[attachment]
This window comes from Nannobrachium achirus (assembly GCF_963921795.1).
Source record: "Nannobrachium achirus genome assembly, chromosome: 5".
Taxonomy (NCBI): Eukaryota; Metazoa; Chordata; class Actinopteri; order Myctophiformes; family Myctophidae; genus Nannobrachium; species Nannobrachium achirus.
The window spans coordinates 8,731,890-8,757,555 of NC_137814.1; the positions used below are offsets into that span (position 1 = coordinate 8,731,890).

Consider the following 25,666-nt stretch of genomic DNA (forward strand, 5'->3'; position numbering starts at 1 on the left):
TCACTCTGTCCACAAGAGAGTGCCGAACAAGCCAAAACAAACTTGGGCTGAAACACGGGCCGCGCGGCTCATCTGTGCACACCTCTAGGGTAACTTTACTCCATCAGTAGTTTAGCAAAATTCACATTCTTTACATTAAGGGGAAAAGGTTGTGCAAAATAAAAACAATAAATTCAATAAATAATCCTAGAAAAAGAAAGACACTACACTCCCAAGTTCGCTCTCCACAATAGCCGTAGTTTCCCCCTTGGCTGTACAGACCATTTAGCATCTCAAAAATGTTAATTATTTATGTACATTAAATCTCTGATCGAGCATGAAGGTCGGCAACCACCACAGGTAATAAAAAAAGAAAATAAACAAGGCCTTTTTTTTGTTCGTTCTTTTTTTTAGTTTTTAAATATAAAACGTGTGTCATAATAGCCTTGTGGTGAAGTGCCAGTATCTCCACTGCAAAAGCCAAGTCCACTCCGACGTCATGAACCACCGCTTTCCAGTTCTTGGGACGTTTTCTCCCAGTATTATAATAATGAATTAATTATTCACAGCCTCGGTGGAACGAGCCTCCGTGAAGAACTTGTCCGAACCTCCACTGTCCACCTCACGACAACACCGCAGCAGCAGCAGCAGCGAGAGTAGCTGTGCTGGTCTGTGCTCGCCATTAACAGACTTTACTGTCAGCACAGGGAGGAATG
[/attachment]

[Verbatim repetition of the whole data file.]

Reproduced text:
This window comes from Nannobrachium achirus (assembly GCF_963921795.1).
Source record: "Nannobrachium achirus genome assembly, chromosome: 5".
Taxonomy (NCBI): Eukaryota; Metazoa; Chordata; class Actinopteri; order Myctophiformes; family Myctophidae; genus Nannobrachium; species Nannobrachium achirus.
The window spans coordinates 8,731,890-8,757,555 of NC_137814.1; the positions used below are offsets into that span (position 1 = coordinate 8,731,890).

Consider the following 25,666-nt stretch of genomic DNA (forward strand, 5'->3'; position numbering starts at 1 on the left):
TCACTCTGTCCACAAGAGAGTGCCGAACAAGCCAAAACAAACTTGGGCTGAAACACGGGCCGCGCGGCTCATCTGTGCACACCTCTAGGGTAACTTTACTCCATCAGTAGTTTAGCAAAATTCACATTCTTTACATTAAGGGGAAAAGGTTGTGCAAAATAAAAACAATAAATTCAATAAATAATCCTAGAAAAAGAAAGACACTACACTCCCAAGTTCGCTCTCCACAATAGCCGTAGTTTCCCCCTTGGCTGTACAGACCATTTAGCATCTCAAAAATGTTAATTATTTATGTACATTAAATCTCTGATCGAGCATGAAGGTCGGCAACCACCACAGGTAATAAAAAAAGAAAATAAACAAGGCCTTTTTTTTGTTCGTTCTTTTTTTTAGTTTTTAAATATAAAACGTGTGTCATAATAGCCTTGTGGTGAAGTGCCAGTATCTCCACTGCAAAAGCCAAGTCCACTCCGACGTCATGAACCACCGCTTTCCAGTTCTTGGGACGTTTTCTCCCAGTATTATAATAATGAATTAATTATTCACAGCCTCGGTGGAACGAGCCTCCGTGAAGAACTTGTCCGAACCTCCACTGTCCACCTCACGACAACACCGCAGCAGCAGCAGCAGCGAGAGTAGCTGTGCTGGTCTGTGCTCGCCATTAACAGACTTTACTGTCAGCACAGGGAGGAATG